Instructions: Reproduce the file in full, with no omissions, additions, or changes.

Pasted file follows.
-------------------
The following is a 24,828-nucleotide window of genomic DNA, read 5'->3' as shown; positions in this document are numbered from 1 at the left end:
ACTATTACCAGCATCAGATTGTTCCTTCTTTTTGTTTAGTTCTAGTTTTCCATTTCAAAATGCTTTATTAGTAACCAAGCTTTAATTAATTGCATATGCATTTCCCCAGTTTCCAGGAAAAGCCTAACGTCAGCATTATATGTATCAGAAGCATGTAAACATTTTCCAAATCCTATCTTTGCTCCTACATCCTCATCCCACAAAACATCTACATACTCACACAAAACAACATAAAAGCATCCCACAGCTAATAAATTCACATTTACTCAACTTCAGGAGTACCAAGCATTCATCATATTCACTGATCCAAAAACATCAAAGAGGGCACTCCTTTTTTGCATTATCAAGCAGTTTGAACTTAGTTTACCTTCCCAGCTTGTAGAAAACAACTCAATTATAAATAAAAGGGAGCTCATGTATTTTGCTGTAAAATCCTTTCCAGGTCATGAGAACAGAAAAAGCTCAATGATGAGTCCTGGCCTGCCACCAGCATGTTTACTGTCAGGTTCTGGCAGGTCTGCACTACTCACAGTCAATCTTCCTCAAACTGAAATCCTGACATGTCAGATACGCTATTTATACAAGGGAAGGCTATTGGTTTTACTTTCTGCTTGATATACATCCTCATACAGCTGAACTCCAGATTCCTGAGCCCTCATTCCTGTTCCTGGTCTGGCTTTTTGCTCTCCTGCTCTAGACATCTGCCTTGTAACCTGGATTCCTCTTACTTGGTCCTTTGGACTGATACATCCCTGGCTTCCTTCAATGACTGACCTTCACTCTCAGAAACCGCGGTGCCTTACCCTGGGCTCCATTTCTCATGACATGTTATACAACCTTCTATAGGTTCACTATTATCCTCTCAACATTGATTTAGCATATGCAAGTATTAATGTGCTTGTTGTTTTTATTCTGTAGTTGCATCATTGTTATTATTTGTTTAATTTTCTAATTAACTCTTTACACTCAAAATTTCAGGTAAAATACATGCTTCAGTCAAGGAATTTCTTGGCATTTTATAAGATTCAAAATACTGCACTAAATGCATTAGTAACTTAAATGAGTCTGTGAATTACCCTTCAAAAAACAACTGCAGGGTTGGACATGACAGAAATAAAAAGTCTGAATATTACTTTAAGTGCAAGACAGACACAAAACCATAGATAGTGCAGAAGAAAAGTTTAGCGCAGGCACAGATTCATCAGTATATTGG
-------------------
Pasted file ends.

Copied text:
The following is a 24,828-nucleotide window of genomic DNA, read 5'->3' as shown; positions in this document are numbered from 1 at the left end:
ACTATTACCAGCATCAGATTGTTCCTTCTTTTTGTTTAGTTCTAGTTTTCCATTTCAAAATGCTTTATTAGTAACCAAGCTTTAATTAATTGCATATGCATTTCCCCAGTTTCCAGGAAAAGCCTAACGTCAGCATTATATGTATCAGAAGCATGTAAACATTTTCCAAATCCTATCTTTGCTCCTACATCCTCATCCCACAAAACATCTACATACTCACACAAAACAACATAAAAGCATCCCACAGCTAATAAATTCACATTTACTCAACTTCAGGAGTACCAAGCATTCATCATATTCACTGATCCAAAAACATCAAAGAGGGCACTCCTTTTTTGCATTATCAAGCAGTTTGAACTTAGTTTACCTTCCCAGCTTGTAGAAAACAACTCAATTATAAATAAAAGGGAGCTCATGTATTTTGCTGTAAAATCCTTTCCAGGTCATGAGAACAGAAAAAGCTCAATGATGAGTCCTGGCCTGCCACCAGCATGTTTACTGTCAGGTTCTGGCAGGTCTGCACTACTCACAGTCAATCTTCCTCAAACTGAAATCCTGACATGTCAGATACGCTATTTATACAAGGGAAGGCTATTGGTTTTACTTTCTGCTTGATATACATCCTCATACAGCTGAACTCCAGATTCCTGAGCCCTCATTCCTGTTCCTGGTCTGGCTTTTTGCTCTCCTGCTCTAGACATCTGCCTTGTAACCTGGATTCCTCTTACTTGGTCCTTTGGACTGATACATCCCTGGCTTCCTTCAATGACTGACCTTCACTCTCAGAAACCGCGGTGCCTTACCCTGGGCTCCATTTCTCATGACATGTTATACAACCTTCTATAGGTTCACTATTATCCTCTCAACATTGATTTAGCATATGCAAGTATTAATGTGCTTGTTGTTTTTATTCTGTAGTTGCATCATTGTTATTATTTGTTTAATTTTCTAATTAACTCTTTACACTCAAAATTTCAGGTAAAATACATGCTTCAGTCAAGGAATTTCTTGGCATTTTATAAGATTCAAAATACTGCACTAAATGCATTAGTAACTTAAATGAGTCTGTGAATTACCCTTCAAAAAACAACTGCAGGGTTGGACATGACAGAAATAAAAAGTCTGAATATTACTTTAAGTGCAAGACAGACACAAAACCATAGATAGTGCAGAAGAAAAGTTTAGCGCAGGCACAGATTCATCAGTATATTGG